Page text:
“So, we can marvel at our Creator’s abilities and worship Him for what we see, but we can also see these broken things and know that creation groans for the Resurrection… When you’re able to sit in awe of an ant war on the sidewalk in front of your own house, then the awe that you experience looking at God’s creation near you, where he has placed you, will lead you outward. It will give you a desire to see more of His work, to walk through the rest of His museum. But if you sit in your corner of His museum and say, “I’m super bored, maybe there’s something more interesting over there”—well, that’s not a healthy approach. We should not explore because we resent where we live or where we’ve been placed in the world. We should not explore out of boredom or out of numbness, but out of gratitude and excitement and wonder.  – N. D. Wilson

So that’s it. That’s all I have today. A renewed focus on finding the wonder in my backyard because it’s there. I just miss it too often, gazing over the fence into the “vast beyond”. Maybe we’ll get to explore His great museum again someday soon, but until then, let’s all find a great ant war to cheer on (and feel free to add some sports commentary to it, for those missing their favorite teams right now).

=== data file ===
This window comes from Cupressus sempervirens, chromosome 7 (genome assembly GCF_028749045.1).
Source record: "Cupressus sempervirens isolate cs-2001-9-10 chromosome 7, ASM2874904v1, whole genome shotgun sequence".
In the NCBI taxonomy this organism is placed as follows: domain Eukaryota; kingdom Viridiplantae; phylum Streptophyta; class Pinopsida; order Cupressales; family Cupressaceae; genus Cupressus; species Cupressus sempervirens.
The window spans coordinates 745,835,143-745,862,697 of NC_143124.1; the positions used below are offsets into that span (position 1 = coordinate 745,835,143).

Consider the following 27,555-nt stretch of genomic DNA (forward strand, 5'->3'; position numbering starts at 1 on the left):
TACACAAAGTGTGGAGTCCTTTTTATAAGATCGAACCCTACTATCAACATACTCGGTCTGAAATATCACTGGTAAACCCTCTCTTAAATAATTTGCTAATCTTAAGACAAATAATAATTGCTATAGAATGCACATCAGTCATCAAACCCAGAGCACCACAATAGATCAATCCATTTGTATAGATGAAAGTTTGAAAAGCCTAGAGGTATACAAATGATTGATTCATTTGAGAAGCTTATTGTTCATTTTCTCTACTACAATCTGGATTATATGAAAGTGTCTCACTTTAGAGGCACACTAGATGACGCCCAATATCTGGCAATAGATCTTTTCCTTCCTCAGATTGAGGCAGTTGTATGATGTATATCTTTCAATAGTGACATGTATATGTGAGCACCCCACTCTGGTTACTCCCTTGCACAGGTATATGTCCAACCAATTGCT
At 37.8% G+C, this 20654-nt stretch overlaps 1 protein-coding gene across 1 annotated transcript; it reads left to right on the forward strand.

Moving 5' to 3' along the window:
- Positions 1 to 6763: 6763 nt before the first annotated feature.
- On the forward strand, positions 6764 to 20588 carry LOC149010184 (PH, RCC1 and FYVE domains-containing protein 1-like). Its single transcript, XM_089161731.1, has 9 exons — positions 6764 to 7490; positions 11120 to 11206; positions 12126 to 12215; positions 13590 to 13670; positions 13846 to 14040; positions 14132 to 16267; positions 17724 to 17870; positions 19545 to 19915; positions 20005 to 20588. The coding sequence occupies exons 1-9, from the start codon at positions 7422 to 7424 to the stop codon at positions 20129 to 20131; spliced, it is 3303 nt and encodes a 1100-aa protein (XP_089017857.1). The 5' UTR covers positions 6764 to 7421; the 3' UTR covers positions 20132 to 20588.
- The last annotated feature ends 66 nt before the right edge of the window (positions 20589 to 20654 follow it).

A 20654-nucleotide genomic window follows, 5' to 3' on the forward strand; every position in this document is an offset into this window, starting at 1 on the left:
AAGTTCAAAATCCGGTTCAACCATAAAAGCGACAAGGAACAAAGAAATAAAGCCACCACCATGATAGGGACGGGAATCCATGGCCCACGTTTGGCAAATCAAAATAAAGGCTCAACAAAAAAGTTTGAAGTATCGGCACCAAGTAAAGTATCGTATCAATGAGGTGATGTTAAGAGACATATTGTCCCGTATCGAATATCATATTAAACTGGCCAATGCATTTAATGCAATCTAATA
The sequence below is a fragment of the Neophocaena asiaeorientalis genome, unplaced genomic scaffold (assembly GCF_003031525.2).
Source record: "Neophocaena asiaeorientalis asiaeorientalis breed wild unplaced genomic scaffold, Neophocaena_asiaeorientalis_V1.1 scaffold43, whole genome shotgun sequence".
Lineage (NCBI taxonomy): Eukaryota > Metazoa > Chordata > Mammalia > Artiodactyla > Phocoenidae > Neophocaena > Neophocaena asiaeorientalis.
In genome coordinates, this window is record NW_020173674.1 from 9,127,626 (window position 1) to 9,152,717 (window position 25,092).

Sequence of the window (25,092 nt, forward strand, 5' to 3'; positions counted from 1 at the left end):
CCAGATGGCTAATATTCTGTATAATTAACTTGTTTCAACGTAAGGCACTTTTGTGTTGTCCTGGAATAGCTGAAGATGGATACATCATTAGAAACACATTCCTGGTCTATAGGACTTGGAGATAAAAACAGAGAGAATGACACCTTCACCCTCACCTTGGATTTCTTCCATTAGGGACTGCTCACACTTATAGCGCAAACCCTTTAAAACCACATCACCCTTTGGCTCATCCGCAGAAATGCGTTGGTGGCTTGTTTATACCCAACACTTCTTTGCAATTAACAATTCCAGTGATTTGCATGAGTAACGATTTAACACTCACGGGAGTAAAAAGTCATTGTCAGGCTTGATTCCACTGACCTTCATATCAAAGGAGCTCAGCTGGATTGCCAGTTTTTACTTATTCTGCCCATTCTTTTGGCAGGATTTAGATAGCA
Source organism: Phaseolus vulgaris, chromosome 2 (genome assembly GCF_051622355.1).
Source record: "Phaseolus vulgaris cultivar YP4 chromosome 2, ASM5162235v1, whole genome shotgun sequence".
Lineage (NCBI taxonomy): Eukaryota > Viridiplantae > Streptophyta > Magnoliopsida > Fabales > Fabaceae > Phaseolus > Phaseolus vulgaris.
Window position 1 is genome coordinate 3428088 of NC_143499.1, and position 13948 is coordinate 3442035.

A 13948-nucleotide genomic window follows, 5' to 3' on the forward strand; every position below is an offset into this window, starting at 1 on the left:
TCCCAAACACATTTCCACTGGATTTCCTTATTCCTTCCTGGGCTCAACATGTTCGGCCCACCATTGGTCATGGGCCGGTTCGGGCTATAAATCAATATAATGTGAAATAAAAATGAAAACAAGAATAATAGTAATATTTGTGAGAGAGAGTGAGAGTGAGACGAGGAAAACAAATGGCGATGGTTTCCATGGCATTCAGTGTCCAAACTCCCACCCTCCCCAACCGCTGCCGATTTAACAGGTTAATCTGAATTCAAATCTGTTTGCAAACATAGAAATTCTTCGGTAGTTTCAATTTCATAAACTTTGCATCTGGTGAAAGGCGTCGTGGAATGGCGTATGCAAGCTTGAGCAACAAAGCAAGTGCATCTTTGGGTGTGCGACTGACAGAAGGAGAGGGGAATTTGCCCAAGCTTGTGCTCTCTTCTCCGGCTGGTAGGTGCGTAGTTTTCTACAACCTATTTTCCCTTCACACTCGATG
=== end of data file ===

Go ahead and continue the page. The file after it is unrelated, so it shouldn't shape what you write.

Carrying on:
I have learned the secret of being content in any and every situation, whether well fed or hungry, whether living in plenty or in want.  I can do all this through Him who gives me strength.” Philippians 4:12-13

 

Posted in Living this Life

Let us REJOICE!

I didn’t know 14 years ago, when I started this habit, how much it would impact the rest of my life. And today I needed this reminder, cuz truth is, it’s been a rough week … I don’t need to go into details because I suspect you’ve been through it on some level yourself.

Here’s the story: when my daughter was little, I would start each day by announcing “this is the day the Lord has made! Let us REJOICE and be glad in it!!” I would take her little baby arms and wave them in the air. As she grew, it led to full body happy dances as we would rejoice in our day.